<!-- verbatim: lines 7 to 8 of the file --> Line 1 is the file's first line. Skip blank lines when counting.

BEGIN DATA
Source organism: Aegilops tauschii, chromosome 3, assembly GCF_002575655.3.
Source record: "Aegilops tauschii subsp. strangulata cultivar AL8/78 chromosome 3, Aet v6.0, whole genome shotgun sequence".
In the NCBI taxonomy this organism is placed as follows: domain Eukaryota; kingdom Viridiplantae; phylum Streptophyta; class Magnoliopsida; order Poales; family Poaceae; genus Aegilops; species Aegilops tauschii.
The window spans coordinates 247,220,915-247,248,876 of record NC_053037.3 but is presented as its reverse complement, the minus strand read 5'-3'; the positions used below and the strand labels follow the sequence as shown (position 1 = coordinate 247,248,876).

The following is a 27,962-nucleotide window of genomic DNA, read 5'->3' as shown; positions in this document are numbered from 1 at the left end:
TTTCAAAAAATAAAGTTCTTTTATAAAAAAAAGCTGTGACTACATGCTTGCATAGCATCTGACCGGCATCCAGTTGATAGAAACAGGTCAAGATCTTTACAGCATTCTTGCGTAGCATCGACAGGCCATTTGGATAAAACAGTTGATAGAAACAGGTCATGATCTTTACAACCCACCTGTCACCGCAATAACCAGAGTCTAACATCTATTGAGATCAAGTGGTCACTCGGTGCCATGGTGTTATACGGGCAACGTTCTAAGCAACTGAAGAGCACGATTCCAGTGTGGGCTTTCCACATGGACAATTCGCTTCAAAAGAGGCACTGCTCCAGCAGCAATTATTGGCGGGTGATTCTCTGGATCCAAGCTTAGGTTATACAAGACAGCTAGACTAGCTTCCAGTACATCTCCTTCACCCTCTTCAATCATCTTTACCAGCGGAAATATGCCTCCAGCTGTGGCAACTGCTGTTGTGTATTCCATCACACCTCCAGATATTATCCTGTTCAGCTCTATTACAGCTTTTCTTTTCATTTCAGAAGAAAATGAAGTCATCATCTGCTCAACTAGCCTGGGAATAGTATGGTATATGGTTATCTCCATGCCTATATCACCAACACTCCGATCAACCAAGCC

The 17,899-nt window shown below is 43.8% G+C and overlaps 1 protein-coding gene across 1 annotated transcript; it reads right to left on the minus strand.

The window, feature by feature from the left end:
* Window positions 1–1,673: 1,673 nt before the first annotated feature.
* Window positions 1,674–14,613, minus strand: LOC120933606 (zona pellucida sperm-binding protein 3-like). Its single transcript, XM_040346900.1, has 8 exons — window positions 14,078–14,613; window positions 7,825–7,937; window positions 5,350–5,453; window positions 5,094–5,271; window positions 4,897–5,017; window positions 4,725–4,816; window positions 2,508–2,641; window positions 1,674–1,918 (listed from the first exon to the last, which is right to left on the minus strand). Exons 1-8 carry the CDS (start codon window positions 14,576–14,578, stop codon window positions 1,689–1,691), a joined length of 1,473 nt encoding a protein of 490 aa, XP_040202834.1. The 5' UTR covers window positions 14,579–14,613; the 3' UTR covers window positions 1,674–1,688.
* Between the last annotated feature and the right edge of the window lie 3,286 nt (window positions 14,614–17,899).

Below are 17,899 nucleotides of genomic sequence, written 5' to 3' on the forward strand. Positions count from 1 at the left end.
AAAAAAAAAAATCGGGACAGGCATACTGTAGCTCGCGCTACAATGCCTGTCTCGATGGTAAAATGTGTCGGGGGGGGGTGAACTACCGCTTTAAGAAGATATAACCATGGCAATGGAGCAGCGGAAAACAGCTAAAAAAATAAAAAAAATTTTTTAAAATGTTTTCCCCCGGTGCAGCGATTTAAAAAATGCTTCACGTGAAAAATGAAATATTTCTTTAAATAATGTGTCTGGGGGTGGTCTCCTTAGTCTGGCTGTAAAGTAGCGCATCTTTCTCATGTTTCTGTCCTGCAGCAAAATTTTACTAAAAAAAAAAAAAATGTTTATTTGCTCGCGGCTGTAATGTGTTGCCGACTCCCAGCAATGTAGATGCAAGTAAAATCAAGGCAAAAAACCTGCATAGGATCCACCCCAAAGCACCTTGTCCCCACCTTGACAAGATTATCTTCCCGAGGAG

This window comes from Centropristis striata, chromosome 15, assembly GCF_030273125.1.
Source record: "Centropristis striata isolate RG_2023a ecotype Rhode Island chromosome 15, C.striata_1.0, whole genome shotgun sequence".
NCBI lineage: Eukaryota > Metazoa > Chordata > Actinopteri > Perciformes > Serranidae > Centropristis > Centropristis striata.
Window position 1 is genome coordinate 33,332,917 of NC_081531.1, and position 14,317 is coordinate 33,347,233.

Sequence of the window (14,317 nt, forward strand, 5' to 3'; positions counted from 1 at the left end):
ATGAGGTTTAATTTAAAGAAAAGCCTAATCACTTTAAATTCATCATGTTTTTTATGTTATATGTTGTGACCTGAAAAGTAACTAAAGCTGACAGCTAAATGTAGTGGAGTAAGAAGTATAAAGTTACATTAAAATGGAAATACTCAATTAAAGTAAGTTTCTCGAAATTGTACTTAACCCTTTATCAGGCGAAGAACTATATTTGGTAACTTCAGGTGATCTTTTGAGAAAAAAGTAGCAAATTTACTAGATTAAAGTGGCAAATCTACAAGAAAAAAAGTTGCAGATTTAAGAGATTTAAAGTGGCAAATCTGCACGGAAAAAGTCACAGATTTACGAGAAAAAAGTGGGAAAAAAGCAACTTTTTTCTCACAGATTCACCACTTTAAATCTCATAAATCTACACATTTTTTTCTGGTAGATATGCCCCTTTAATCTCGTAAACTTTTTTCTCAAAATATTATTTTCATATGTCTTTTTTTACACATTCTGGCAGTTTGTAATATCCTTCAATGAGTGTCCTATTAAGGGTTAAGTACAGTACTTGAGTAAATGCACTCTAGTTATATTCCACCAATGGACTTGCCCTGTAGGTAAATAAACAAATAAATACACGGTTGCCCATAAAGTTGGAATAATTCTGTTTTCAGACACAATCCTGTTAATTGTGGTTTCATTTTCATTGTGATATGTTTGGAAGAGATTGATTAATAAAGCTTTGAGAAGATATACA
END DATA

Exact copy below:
The 17,899-nt window shown below is 43.8% G+C and overlaps 1 protein-coding gene across 1 annotated transcript; it reads right to left on the minus strand.

The window, feature by feature from the left end: